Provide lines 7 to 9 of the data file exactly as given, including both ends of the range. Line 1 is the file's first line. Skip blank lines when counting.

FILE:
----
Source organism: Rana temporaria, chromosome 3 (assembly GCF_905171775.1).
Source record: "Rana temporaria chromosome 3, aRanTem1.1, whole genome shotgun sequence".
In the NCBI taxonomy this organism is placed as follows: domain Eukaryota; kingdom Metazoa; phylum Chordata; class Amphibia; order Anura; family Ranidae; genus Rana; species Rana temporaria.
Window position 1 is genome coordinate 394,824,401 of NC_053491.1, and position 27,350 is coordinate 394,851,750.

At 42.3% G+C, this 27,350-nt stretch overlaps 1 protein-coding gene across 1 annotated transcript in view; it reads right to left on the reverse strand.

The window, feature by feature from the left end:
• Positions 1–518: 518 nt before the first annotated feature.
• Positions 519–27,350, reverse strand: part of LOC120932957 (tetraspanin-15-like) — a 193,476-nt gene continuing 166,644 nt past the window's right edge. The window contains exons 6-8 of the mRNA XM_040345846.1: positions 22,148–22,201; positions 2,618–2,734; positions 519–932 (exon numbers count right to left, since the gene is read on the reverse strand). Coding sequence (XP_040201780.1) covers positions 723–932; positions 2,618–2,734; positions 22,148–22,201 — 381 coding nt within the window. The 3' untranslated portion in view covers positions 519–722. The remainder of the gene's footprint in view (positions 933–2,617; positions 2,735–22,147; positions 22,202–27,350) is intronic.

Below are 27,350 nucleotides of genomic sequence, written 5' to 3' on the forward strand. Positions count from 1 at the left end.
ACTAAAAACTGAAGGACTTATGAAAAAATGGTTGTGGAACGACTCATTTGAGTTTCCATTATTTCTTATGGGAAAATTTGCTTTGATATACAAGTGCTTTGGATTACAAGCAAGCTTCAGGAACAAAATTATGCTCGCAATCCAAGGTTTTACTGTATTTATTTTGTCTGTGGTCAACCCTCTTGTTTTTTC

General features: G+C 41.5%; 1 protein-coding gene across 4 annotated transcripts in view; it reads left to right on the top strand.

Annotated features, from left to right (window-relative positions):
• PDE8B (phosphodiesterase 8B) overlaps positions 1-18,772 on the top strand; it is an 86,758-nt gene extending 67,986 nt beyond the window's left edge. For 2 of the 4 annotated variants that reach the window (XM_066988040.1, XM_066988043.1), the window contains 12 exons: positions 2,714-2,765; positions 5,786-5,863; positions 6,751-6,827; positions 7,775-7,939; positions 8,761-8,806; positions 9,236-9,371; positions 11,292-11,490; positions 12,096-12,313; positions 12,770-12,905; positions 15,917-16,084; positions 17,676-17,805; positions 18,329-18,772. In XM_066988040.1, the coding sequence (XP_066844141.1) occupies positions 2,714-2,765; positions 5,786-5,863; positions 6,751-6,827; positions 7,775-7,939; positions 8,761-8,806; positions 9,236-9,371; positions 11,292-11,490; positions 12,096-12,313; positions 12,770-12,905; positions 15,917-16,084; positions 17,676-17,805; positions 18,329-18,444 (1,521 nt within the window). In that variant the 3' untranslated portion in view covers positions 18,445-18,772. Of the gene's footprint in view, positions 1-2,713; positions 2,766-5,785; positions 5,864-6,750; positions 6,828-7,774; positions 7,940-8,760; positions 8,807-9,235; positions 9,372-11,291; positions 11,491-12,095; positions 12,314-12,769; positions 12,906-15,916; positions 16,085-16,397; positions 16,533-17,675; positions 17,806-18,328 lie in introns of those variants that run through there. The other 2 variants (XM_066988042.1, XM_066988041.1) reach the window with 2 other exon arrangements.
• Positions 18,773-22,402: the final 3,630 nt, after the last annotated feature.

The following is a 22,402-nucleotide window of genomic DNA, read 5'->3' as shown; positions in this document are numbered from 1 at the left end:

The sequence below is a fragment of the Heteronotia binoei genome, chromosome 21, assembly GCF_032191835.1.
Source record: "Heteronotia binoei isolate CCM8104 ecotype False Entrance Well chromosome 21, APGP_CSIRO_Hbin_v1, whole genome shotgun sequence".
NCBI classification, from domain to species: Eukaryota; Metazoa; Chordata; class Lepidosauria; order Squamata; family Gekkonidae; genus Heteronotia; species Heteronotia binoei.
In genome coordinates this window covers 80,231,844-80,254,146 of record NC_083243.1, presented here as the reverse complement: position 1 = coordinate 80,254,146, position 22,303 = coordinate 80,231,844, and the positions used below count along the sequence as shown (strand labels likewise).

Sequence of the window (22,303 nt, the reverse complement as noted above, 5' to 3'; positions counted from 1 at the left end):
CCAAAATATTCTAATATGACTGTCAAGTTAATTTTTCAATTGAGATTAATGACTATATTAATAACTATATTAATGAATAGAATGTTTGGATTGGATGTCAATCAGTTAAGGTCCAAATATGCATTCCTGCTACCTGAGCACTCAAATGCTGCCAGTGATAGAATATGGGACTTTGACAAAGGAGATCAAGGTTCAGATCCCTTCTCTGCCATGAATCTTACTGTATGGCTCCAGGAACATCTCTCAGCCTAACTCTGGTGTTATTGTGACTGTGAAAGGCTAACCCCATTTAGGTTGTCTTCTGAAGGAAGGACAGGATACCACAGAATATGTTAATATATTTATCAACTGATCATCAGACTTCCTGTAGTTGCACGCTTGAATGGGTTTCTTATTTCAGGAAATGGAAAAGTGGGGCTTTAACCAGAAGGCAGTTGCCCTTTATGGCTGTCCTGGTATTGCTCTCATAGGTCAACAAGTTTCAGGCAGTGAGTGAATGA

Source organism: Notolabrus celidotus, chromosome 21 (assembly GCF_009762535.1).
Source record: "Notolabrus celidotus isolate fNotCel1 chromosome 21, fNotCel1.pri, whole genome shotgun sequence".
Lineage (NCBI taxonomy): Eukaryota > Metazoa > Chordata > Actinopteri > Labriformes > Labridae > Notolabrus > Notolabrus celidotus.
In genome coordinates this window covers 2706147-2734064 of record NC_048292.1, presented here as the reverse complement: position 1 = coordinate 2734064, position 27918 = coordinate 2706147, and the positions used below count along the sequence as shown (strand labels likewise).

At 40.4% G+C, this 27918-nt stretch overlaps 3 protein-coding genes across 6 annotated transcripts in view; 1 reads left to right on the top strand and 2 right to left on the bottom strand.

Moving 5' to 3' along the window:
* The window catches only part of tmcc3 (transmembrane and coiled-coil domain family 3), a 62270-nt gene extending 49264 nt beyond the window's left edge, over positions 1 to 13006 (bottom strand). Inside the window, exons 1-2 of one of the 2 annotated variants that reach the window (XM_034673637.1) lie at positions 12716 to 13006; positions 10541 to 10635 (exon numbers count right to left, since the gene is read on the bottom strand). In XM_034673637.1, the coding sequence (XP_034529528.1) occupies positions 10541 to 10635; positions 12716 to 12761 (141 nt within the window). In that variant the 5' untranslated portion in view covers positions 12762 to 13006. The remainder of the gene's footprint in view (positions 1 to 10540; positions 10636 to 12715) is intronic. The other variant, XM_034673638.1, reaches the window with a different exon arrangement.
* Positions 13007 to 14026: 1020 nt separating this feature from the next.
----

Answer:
• Positions 1–518: 518 nt before the first annotated feature.
• Positions 519–27,350, reverse strand: part of LOC120932957 (tetraspanin-15-like) — a 193,476-nt gene continuing 166,644 nt past the window's right edge. The window contains exons 6-8 of the mRNA XM_040345846.1: positions 22,148–22,201; positions 2,618–2,734; positions 519–932 (exon numbers count right to left, since the gene is read on the reverse strand). Coding sequence (XP_040201780.1) covers positions 723–932; positions 2,618–2,734; positions 22,148–22,201 — 381 coding nt within the window. The 3' untranslated portion in view covers positions 519–722. The remainder of the gene's footprint in view (positions 933–2,617; positions 2,735–22,147; positions 22,202–27,350) is intronic.

Below are 27,350 nucleotides of genomic sequence, written 5' to 3' on the forward strand. Positions count from 1 at the left end.